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State of Crisis von Bauman, Zygmunt (eBook)

  • Erscheinungsdatum: 17.07.2014
  • Verlag: Polity
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State of Crisis

Today we hear much talk of crisis and comparisons are often made with the Great Depression of the 1930s, but there is a crucial difference that sets our current malaise apart from the 1930s: today we no longer trust in the capacity of the state to resolve the crisis and to chart a new way forward. In our increasingly globalized world, states have been stripped of much of their power to shape the course of events. Many of our problems are globally produced but the volume of power at the disposal of individual nation-states is simply not sufficient to cope with the problems they face. This divorce between power and politics produces a new kind of paralysis. It undermines the political agency that is needed to tackle the crisis and it saps citizens' belief that governments can deliver on their promises. The impotence of governments goes hand in hand with the growing cynicism and distrust of citizens. Hence the current crisis is at once a crisis of agency, a crisis of representative democracy and a crisis of the sovereignty of the state. In this book the world-renowned sociologist Zygmunt Bauman and fellow traveller Carlo Bordoni explore the social and political dimensions of the current crisis. While this crisis has been greatly exacerbated by the turmoil following the financial crisis of 2007-8, Bauman and Bordoni argue that the crisis facing Western societies is rooted in a much more profound series of transformations that stretch back further in time and are producing long-lasting effects. This highly original analysis of our current predicament by two of the world's leading social thinkers will be of interest to a wide readership. ZYGMUNT BAUMAN is Professor Emeritus of Sociology at the University of Leeds, UK. His many books have become international bestsellers and have been translated into more than thirty languages. CARLO BORDONI is a scholar, essayist and journalist, specialising in the sociology of culture. He has taught sociology at the Universities of Pisa and Florence, the Oriental Institute in Naples and at the academy of fine arts in Carrarra.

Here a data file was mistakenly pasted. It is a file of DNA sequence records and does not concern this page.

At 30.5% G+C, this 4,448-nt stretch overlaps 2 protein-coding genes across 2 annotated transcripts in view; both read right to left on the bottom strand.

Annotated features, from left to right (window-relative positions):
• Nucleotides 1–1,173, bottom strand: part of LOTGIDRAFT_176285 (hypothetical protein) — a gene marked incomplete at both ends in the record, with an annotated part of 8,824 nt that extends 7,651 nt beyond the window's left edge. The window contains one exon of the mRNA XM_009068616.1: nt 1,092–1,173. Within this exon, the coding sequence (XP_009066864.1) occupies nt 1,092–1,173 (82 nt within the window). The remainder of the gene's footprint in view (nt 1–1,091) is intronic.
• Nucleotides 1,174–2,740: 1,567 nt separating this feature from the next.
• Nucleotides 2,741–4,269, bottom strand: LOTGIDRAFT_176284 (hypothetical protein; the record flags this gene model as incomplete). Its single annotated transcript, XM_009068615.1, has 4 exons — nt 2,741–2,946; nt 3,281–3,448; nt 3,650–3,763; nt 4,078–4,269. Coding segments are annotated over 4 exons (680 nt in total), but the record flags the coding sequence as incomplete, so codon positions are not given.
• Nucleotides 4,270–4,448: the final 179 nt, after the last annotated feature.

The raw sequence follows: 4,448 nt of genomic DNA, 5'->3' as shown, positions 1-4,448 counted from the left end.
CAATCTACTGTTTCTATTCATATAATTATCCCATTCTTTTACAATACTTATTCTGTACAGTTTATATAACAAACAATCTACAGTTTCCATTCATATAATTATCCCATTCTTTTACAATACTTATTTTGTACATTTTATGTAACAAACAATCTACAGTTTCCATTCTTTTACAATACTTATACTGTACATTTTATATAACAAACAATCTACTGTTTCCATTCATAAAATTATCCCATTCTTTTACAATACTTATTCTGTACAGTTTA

Produktinformationen

    Format: ePUB
    Kopierschutz: AdobeDRM
    Seitenzahl: 180
    Erscheinungsdatum: 17.07.2014
    Sprache: Englisch
    ISBN: 9780745685298
    Verlag: Polity
    Größe: 408 kBytes
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State of Crisis

2

Modernity in Crisis

The status of knowledge is altered as societies enter what is known as the postindustrial age and cultures enter what is known as the postmodern age.

Jean-François Lyotard 1
The promises withdrawn

Carlo Bordoni Modernity withdrew its promises. Postmodernity underestimated them, even derided them, filling up the gap with glitter, images, colours and sounds; replacing substance with appearance and values with participation.